Some dried, closed coconuts go through carbonation:

  • The white meat of the coconut becomes disintegrated and smeary

  • The liquid becomes carbonated with a bit sour-salty tasted coconut water (which reminds the taste of a water and baking soda solution) and a grey to blue color

  • If the grey-blue liquid given enough time (inside a dried, closed coconut) it could become yellowish and possibly contaminated (I have no idea if the yellow color is due to further carbonation or bacteria)

Given that a dried, closed coconut is a dry and sealed by hard, fibrous shell,
Why dried, closed coconuts go through carbonation?

  • $\begingroup$ Hello to mods; if you think this is a better fit for biology SE, please don't hesitate to migrate. I assumed here it will be better due to biochemical process. $\endgroup$ – user61828 Dec 23 '19 at 3:21
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    $\begingroup$ I can recall the bad taste of very old coconut water. It does get fermented. Sugars are converted to carbon dioxide and sugars to organic acid. $\endgroup$ – M. Farooq Dec 23 '19 at 3:28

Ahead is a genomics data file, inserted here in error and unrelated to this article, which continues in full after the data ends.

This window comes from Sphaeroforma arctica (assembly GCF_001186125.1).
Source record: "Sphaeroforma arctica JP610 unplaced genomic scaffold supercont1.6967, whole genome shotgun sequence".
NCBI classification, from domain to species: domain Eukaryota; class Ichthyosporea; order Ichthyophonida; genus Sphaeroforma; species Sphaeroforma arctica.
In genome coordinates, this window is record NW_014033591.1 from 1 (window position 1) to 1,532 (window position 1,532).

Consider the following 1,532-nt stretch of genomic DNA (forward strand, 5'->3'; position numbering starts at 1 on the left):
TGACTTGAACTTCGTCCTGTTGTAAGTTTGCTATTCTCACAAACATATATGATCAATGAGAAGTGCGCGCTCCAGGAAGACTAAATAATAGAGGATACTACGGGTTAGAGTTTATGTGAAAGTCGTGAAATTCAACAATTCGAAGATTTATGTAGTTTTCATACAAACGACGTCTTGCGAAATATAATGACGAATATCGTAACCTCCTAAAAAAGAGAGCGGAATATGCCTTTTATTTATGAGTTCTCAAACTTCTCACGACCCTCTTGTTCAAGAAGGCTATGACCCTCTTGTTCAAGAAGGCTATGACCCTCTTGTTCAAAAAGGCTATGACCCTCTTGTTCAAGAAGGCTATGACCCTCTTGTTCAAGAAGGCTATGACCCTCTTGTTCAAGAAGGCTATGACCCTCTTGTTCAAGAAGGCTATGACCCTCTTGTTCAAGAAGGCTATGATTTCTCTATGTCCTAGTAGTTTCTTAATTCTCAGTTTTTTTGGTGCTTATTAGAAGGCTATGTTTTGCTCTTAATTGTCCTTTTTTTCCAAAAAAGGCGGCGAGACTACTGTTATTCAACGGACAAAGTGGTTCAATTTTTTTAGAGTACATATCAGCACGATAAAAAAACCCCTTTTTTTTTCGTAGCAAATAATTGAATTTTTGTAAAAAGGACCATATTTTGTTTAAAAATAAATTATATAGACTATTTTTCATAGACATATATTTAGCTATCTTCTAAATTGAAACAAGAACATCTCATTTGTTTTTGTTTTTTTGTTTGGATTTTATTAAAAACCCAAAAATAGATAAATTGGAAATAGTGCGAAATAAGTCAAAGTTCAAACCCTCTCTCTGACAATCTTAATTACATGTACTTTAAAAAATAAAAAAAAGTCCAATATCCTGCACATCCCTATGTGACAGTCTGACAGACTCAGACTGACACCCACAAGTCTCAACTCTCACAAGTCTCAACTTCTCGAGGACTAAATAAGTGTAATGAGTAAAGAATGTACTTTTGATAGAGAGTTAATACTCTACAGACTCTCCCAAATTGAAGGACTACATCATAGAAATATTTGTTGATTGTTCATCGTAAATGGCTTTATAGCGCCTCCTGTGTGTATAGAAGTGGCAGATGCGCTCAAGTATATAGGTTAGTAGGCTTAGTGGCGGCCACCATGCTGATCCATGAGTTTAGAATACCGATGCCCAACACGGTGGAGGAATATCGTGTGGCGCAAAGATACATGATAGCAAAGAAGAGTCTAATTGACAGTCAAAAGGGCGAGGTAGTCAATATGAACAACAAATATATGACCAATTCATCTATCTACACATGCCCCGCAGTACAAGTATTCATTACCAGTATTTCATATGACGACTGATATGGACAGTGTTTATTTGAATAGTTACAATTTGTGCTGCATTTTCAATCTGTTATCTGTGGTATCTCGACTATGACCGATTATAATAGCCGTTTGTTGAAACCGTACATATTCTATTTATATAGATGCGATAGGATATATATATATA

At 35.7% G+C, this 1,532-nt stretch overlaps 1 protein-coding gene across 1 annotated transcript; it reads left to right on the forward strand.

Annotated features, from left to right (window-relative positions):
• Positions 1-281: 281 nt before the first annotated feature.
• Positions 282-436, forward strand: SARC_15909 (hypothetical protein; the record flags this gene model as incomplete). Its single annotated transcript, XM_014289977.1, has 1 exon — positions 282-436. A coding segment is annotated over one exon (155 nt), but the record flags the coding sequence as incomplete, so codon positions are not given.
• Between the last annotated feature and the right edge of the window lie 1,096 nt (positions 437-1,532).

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    $\begingroup$ Hint 1: what causes champagne to become carbonated? Hint 2: What is the etymology of the English word enzyme? $\endgroup$ – DrMoishe Pippik Dec 23 '19 at 4:16
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    $\begingroup$ @DrMoishePippik: Are you 100% sure that yeast causes carbonation of coconut meat and liquid? When I search yeast and coconut, all I find is articles saying that coconut oil can be used as a remedy for yeast infections. There seems to be evidence for destroying yeast, but no evidence for containing yeast. Do you have a source? $\endgroup$ – user1271772 Dec 28 '19 at 20:46
  • $\begingroup$ @user1271772 actually yeast can ferment coconut oil see the link in my comment $\endgroup$ – mohamed Dec 30 '19 at 9:47

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